It’s pretty clear that the amount should be fifty. So why the confusion on the part of the printer? We don’t know, but I’m willing to argue that the “five hundred” used by Lucius is for the benefit of his audience, to make himself look either more prosperous, or more righteous in his denial. This would then explain Servilius’ initial response, “But in the meantime he wants less, my lord” (III.ii.39, emphasis mine), a kind of face-saving playing-along by the servant.

It doesn’t get any less confusing from there. Two scenes later, when the servants of some of Timon’s creditors show up at his home, we hear from Varro’s servant that Timon owes Varro “three thousand crowns” (III.iv.29) and Lucius’ servant responds that Timon owes Lucius another “five thousand” (III.iv.30). Due to the juxtaposition of the two lines, I think it’s safe to assume that Lucius’ servant is talking about five thousand crowns (or a total of $1500). Only this doesn’t mesh.

Yesterday, when the senator was outlining Timon’s debts in Act Two, Scene One, he notes that “to Varro and to Isidore // [Timon] owes nine thousand” (II.i.2). At that point in our discussion, I had (or thought I had) concluded that we were talking talents, here, not crowns. Plus, if Varro and Isidore’s debt combined is nine thousand then his servant’s statement of three thousand crowns might work (if Isidore’s portion is six thousand crowns), but obviously if the senator was saying Timon owed Varro and Isidore both nine thousand each, the servant’s statement of three thousand is just outright wrong. Later in the scene, when Timon appears, another of the creditors’ servants Titus calls out his due: “Fifty talents” (III.iv.93). And we’re back to talents, but no, we’re not, as Lucius’ servant reiterates his due of “five thousand crowns” (III.iv.95). Well, at least, that amount matches his earlier statement.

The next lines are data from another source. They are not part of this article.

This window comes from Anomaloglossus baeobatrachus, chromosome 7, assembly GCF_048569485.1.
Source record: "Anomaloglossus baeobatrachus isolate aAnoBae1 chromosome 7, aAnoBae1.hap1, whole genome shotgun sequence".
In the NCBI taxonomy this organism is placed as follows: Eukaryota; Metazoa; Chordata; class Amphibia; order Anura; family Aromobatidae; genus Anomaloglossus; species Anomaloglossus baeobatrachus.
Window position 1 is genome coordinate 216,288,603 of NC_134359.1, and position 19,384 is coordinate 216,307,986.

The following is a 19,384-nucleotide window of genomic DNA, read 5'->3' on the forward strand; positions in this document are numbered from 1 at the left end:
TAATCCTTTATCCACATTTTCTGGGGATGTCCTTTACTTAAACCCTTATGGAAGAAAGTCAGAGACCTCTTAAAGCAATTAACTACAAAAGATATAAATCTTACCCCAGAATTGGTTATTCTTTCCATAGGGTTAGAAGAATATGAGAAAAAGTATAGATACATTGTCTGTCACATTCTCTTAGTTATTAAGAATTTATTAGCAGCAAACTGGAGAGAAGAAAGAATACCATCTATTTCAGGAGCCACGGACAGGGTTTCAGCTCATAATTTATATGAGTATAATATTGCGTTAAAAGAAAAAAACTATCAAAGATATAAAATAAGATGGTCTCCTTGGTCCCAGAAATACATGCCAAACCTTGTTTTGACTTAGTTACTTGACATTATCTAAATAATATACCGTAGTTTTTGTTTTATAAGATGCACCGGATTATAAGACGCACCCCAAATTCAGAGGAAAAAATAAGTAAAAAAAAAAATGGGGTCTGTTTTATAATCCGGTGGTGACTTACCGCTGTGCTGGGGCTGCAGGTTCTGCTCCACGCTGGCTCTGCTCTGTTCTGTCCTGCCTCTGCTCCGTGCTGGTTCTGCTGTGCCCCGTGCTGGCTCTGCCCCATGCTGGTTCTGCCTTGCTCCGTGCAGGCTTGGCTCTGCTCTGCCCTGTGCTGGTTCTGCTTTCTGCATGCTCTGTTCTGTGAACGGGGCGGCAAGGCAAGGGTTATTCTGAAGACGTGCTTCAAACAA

And as if to say, BLEEP this–I’m done–the only other references to denominations of money come two scenes later, in the run-up to the final feast. Some of Timon’s “friends” (that’s the stage direction’s commentary, not mine… but my air-quotes) discuss what Timon has borrowed of them: “A thousand pieces” (III.vi.21). It really does feel as if the playwright(s)/printer(s) have given up, and now use just a generic term (“pieces”) with no set value.

And this is the last monetary denomination named in the play; what Timon finds digging for roots in Act Four, Scene Three is simply “gold” (IV.iii.26).

With this confusion, one can kind of see how some critics want to disavow Shakespeare’s part in this play. And maybe they’re right: most of the confusion over denominations come in what we now believe is the Thomas Middleton-penned third act. In the first two acts, the only denomination used is talent. There is, of course, the non-denomination-specific speech of the senator; but I still think we can safely assume he’s talking talents there, as well.

But what if these aren’t mistakes of carelessness, but mindful mistakes, as if to say, “Denominations? Amounts? It just doesn’t matter. We’re talking wealth, we’re talking borrowing and gifting, we’re talking about perceived ingratitude here…”? It’s possible, I suppose.